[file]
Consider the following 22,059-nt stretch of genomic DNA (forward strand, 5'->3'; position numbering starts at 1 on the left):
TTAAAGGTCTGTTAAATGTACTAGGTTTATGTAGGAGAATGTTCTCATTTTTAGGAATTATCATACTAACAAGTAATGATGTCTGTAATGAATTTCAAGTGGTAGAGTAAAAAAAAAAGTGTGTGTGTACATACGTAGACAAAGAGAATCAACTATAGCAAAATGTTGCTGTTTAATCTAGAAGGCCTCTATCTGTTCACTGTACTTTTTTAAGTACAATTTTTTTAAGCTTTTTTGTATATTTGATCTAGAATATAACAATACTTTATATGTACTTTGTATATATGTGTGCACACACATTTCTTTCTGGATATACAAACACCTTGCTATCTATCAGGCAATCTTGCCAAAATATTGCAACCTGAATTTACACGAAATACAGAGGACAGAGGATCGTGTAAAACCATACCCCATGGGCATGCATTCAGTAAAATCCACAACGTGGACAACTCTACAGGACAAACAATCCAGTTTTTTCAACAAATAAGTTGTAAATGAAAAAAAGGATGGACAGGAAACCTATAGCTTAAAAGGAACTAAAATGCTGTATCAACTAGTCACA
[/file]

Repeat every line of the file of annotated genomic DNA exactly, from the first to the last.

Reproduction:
Consider the following 22,059-nt stretch of genomic DNA (forward strand, 5'->3'; position numbering starts at 1 on the left):
TTAAAGGTCTGTTAAATGTACTAGGTTTATGTAGGAGAATGTTCTCATTTTTAGGAATTATCATACTAACAAGTAATGATGTCTGTAATGAATTTCAAGTGGTAGAGTAAAAAAAAAAGTGTGTGTGTACATACGTAGACAAAGAGAATCAACTATAGCAAAATGTTGCTGTTTAATCTAGAAGGCCTCTATCTGTTCACTGTACTTTTTTAAGTACAATTTTTTTAAGCTTTTTTGTATATTTGATCTAGAATATAACAATACTTTATATGTACTTTGTATATATGTGTGCACACACATTTCTTTCTGGATATACAAACACCTTGCTATCTATCAGGCAATCTTGCCAAAATATTGCAACCTGAATTTACACGAAATACAGAGGACAGAGGATCGTGTAAAACCATACCCCATGGGCATGCATTCAGTAAAATCCACAACGTGGACAACTCTACAGGACAAACAATCCAGTTTTTTCAACAAATAAGTTGTAAATGAAAAAAAGGATGGACAGGAAACCTATAGCTTAAAAGGAACTAAAATGCTGTATCAACTAGTCACA